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Liquidity conditions and monetary policy operations from 3 November 2021 to 8 February 2022

Prepared by Ross James Murphy and Nikolaus Solonar

Published as part of the ECB Economic Bulletin, Issue 2/2022.

This box describes the ECB’s monetary policy operations and liquidity developments during the seventh and eighth reserve maintenance periods of 2021. Together, these two maintenance periods ran from 3 November 2021 to 8 February 2022 (the “review period”).

Average excess liquidity in the euro area banking system rose by €45.6 billion during the review period, reaching a record level of €4,412.6 billion. This was due to asset purchases conducted under the pandemic emergency purchase programme (PEPP) and the asset purchase programme (APP). The effect of asset purchases on excess liquidity was partially offset by a sizeable increase in net autonomous factors. The TLTRO III programme had a net draining effect on liquidity for the first time.

Liquidity needs

The average daily liquidity needs of the banking system, defined as the sum of net autonomous factors and reserve requirements, increased by €205.4 billion to €2,495.7 billion in the review period. The increase compared with the previous two maintenance periods was almost totally due to an increase in net autonomous factors by €202.5 billion to €2,340.8 billion (see the section of Table A entitled “Other liquidity-based information”). Instead, minimum reserve requirements increased only marginally by €2.9 billion to €154.8 billion.

Liquidity-absorbing autonomous factors increased in the review period by €55.3 billion to €3,172.0 billion, mainly due to increases in other autonomous factors and banknotes in circulation. Other autonomous factors (Table A) increased in the review period by €76.4 billion to €1,035.8 billion. At the same time, banknotes in circulation increased by €27.3 billion to €1,531.0 billion. Government deposits remain at a high level despite decreasing by €48.3 billion to €605.2 billion, although this is well below the record high of €729.8 billion reached during the review period covering the fifth and sixth maintenance periods of 2020.

Liquidity-providing autonomous factors decreased by €147.2 billion to €831.4 billion. This decrease was the net outcome of a decline of €174.7 billion in net assets denominated in euro and an increase of €27.5 billion in net foreign assets. The decrease in net assets denominated in euro was caused to a large extent by the increase in the Eurosystem balance sheet item L.6 (“Liabilities to non-euro area residents denominated in euro”) on account of increases in Eurosystem Reserve Management Service deposits and securities lending operations against cash collateral with non-euro area counterparties over year-end. Balance sheet item L.6 reached €710 billion on 31 December 2021, the highest level ever recorded, as placing euro liquidity in the market over the year-end period became very costly.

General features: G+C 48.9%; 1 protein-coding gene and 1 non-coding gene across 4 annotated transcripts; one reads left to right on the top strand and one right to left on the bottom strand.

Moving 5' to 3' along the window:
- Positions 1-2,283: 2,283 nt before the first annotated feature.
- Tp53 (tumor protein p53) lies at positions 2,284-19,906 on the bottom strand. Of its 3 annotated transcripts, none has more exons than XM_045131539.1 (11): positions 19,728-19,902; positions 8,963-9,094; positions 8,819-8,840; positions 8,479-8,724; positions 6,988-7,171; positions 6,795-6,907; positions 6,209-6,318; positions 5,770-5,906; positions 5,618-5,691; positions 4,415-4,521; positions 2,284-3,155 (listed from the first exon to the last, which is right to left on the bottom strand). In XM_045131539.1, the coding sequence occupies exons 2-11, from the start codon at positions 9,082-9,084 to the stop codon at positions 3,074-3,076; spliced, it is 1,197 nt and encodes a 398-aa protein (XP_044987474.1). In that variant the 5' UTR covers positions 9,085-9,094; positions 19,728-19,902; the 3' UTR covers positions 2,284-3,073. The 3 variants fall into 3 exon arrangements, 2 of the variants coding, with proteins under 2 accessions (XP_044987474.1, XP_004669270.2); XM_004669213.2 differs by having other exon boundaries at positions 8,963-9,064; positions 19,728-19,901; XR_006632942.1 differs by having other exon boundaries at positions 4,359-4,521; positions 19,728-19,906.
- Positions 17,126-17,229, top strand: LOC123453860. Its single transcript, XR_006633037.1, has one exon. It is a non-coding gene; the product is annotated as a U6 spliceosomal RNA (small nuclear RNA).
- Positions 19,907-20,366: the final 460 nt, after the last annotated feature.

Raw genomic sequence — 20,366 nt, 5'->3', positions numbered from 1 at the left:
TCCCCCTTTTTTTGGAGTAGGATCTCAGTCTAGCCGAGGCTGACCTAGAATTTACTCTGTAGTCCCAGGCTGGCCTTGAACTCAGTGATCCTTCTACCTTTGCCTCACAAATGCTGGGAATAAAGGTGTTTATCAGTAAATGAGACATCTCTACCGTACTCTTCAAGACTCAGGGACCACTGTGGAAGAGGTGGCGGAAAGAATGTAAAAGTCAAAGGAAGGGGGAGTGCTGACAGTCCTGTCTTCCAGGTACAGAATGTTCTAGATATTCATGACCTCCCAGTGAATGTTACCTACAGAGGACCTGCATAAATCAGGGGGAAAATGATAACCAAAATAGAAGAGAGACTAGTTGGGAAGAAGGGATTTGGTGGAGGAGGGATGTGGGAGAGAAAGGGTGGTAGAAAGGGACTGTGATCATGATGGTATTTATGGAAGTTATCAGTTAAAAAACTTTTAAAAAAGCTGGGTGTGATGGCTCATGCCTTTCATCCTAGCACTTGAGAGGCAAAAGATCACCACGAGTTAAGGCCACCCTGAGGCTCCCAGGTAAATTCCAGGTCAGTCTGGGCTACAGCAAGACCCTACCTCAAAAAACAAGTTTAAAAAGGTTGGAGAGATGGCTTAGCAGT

Table A provides an overview of the autonomous factors[1] discussed above and their changes.

Table A

Eurosystem liquidity conditions

Liabilities

(averages; EUR billions)

Source: ECB.
Notes: All figures in the table are rounded to the nearest €0.1 billion. Figures in brackets denote the change from the previous review or maintenance period.

1) Computed as the sum of the revaluation accounts, other claims and liabilities of euro area residents, capital and reserves.
2) Memo item that does not appear on the Eurosystem balance sheet and therefore should not be included in the calculation of total liabilities.
3) Exempted and non-exempted excess reserves are explained on the ECB’s website.

Assets

(averages; EUR billions)

Source: ECB.
Notes: All figures in the table are rounded to the nearest €0.1 billion. Figures in brackets denote the change from the previous review or maintenance period.

Other liquidity-based information

(averages; EUR billions)

Source: ECB.
Notes: All figures in the table are rounded to the nearest €0.1 billion. Figures in brackets denote the change from the previous review or maintenance period.

1) Computed as the sum of net autonomous factors and minimum reserve requirements.
2) Computed as the difference between autonomous liquidity factors on the liability side and autonomous liquidity factors on the asset side. For the purposes of this table, items in the course of settlement are also added to net autonomous factors.
3) Computed as the sum of current accounts above minimum reserve requirements and the recourse to the deposit facility minus the recourse to the marginal lending facility.

Interest rate developments

(averages; percentages)

Source: ECB, RepoFunds Rate (CME Group).
Note: Figures in brackets denote the change from the previous review or maintenance period.

Liquidity provided through monetary policy instruments

The average amount of liquidity provided through monetary policy instruments increased by €251.0 billion to €6,908.3 billion during the review period (Chart A). The increase was the result of net purchases under the asset purchase programmes, primarily the PEPP, while maturing credit operations and TLTRO repayments drained liquidity.